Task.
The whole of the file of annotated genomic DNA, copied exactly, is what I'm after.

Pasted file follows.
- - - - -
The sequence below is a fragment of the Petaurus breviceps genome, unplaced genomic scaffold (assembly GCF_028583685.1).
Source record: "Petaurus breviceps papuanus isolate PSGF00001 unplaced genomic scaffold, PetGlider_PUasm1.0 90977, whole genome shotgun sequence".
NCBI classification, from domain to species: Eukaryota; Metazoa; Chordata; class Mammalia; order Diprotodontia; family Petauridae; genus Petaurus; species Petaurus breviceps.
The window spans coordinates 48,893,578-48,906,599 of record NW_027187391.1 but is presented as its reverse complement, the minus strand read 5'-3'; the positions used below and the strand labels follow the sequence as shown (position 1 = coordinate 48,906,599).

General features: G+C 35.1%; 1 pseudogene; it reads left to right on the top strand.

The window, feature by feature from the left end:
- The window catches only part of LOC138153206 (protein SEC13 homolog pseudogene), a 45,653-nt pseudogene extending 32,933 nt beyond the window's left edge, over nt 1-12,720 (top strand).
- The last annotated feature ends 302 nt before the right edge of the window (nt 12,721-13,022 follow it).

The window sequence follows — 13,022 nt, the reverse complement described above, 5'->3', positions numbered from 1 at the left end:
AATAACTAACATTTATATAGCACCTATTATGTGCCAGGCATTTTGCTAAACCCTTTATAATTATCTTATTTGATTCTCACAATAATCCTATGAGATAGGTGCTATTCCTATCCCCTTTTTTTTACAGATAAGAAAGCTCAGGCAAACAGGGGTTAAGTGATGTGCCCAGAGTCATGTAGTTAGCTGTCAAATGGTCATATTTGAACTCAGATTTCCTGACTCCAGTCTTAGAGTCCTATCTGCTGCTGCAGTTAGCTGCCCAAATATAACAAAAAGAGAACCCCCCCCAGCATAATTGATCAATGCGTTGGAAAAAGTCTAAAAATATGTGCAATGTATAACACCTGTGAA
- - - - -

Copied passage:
The sequence below is a fragment of the Petaurus breviceps genome, unplaced genomic scaffold (assembly GCF_028583685.1).
Source record: "Petaurus breviceps papuanus isolate PSGF00001 unplaced genomic scaffold, PetGlider_PUasm1.0 90977, whole genome shotgun sequence".
NCBI classification, from domain to species: Eukaryota; Metazoa; Chordata; class Mammalia; order Diprotodontia; family Petauridae; genus Petaurus; species Petaurus breviceps.
The window spans coordinates 48,893,578-48,906,599 of record NW_027187391.1 but is presented as its reverse complement, the minus strand read 5'-3'; the positions used below and the strand labels follow the sequence as shown (position 1 = coordinate 48,906,599).

General features: G+C 35.1%; 1 pseudogene; it reads left to right on the top strand.

The window, feature by feature from the left end:
- The window catches only part of LOC138153206 (protein SEC13 homolog pseudogene), a 45,653-nt pseudogene extending 32,933 nt beyond the window's left edge, over nt 1-12,720 (top strand).
- The last annotated feature ends 302 nt before the right edge of the window (nt 12,721-13,022 follow it).

The window sequence follows — 13,022 nt, the reverse complement described above, 5'->3', positions numbered from 1 at the left end:
AATAACTAACATTTATATAGCACCTATTATGTGCCAGGCATTTTGCTAAACCCTTTATAATTATCTTATTTGATTCTCACAATAATCCTATGAGATAGGTGCTATTCCTATCCCCTTTTTTTTACAGATAAGAAAGCTCAGGCAAACAGGGGTTAAGTGATGTGCCCAGAGTCATGTAGTTAGCTGTCAAATGGTCATATTTGAACTCAGATTTCCTGACTCCAGTCTTAGAGTCCTATCTGCTGCTGCAGTTAGCTGCCCAAATATAACAAAAAGAGAACCCCCCCCAGCATAATTGATCAATGCGTTGGAAAAAGTCTAAAAATATGTGCAATGTATAACACCTGTGAA